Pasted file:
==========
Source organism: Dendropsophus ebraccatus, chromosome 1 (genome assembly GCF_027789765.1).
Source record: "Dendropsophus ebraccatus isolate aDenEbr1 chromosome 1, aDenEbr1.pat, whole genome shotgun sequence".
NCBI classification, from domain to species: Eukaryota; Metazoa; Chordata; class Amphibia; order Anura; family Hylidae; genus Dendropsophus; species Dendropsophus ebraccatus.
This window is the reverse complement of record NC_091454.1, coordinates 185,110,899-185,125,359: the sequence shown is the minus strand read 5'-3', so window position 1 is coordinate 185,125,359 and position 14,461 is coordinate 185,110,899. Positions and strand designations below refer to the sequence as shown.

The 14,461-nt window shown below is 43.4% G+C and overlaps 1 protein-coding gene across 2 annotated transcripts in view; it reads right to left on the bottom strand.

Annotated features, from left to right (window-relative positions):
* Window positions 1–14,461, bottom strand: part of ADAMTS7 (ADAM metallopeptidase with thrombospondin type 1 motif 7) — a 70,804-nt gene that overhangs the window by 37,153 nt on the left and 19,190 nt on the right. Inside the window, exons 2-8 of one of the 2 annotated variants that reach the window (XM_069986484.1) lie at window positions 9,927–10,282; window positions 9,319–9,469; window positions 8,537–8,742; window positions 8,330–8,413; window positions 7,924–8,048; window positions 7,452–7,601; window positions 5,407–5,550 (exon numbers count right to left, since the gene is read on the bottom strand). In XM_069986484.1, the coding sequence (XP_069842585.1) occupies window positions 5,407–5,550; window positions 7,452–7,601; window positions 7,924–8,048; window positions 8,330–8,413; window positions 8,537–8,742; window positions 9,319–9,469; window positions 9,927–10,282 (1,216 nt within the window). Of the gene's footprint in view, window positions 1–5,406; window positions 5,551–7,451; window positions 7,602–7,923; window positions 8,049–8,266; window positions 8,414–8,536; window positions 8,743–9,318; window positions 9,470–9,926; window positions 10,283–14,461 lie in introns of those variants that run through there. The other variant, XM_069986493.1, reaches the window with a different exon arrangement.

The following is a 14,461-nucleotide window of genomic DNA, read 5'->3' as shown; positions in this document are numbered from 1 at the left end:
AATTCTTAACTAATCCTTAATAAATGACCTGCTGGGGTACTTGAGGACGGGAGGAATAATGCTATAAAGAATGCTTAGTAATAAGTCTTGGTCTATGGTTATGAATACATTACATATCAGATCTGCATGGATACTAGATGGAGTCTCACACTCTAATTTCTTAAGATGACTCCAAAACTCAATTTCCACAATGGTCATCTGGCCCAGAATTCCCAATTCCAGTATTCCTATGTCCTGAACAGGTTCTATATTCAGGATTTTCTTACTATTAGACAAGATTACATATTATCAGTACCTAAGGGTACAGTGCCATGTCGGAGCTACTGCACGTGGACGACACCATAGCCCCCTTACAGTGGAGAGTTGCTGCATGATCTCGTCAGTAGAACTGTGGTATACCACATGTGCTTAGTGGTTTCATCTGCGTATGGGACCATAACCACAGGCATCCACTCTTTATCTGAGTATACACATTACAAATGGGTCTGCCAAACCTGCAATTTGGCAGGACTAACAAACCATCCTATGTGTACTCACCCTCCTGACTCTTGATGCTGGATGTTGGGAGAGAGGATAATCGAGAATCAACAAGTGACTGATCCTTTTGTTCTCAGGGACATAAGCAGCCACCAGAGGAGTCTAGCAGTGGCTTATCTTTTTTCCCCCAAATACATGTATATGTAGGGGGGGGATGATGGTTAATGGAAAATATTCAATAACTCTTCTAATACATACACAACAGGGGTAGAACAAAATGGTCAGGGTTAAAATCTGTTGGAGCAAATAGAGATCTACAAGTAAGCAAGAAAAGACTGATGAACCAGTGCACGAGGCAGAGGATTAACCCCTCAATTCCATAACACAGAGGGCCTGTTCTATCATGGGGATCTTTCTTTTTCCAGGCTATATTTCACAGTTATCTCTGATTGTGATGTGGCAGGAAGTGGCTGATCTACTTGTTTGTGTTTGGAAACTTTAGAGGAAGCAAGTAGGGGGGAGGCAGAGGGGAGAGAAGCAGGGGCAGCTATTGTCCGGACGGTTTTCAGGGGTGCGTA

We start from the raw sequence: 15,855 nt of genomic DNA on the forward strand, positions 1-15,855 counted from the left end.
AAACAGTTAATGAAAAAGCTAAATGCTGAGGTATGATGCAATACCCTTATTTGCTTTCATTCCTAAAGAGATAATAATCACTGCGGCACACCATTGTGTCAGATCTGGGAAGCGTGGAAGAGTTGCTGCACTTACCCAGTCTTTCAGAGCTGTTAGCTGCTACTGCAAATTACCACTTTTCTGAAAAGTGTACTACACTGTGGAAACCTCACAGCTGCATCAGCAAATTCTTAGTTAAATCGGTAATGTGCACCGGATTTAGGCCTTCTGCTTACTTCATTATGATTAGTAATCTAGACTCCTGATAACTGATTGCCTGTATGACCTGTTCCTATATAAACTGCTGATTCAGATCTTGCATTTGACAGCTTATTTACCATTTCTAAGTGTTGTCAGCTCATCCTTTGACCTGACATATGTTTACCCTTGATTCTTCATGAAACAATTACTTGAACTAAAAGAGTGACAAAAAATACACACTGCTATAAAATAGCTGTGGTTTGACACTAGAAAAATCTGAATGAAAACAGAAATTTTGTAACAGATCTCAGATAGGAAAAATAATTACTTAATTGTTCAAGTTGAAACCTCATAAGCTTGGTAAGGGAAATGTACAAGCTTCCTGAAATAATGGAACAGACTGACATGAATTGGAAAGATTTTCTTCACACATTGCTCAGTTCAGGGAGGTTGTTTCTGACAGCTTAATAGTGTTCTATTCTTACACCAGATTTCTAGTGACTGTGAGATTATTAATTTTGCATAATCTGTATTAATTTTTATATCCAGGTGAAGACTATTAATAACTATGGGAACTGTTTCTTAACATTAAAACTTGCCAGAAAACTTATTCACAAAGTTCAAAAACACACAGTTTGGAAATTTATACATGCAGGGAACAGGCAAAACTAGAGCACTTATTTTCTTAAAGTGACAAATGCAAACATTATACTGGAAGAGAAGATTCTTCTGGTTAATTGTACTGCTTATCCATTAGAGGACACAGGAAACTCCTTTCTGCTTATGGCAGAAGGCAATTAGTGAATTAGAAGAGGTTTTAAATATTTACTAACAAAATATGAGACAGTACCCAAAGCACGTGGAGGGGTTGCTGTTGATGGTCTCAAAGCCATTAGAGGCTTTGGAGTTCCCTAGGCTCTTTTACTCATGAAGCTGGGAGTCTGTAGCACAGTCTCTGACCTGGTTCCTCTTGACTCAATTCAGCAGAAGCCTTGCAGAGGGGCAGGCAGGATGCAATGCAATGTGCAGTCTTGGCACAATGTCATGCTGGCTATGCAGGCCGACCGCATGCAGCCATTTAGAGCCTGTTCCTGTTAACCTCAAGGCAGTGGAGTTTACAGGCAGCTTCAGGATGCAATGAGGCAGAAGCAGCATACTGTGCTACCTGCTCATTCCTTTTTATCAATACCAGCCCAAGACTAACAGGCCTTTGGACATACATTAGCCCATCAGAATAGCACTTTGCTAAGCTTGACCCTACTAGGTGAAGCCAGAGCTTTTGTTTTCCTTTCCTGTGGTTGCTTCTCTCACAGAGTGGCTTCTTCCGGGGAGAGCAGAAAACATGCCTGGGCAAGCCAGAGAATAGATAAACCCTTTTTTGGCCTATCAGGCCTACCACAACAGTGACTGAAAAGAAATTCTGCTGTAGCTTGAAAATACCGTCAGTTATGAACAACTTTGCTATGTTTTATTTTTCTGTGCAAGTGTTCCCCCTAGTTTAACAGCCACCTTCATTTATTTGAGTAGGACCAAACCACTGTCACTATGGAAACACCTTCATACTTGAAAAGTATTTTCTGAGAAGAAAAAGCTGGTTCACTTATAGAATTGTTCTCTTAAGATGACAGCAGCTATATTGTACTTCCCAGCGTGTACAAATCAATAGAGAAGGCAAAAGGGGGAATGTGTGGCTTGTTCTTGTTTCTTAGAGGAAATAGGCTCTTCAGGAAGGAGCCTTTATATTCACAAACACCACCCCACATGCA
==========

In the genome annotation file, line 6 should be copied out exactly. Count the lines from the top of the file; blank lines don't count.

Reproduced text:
Annotated features, from left to right (window-relative positions):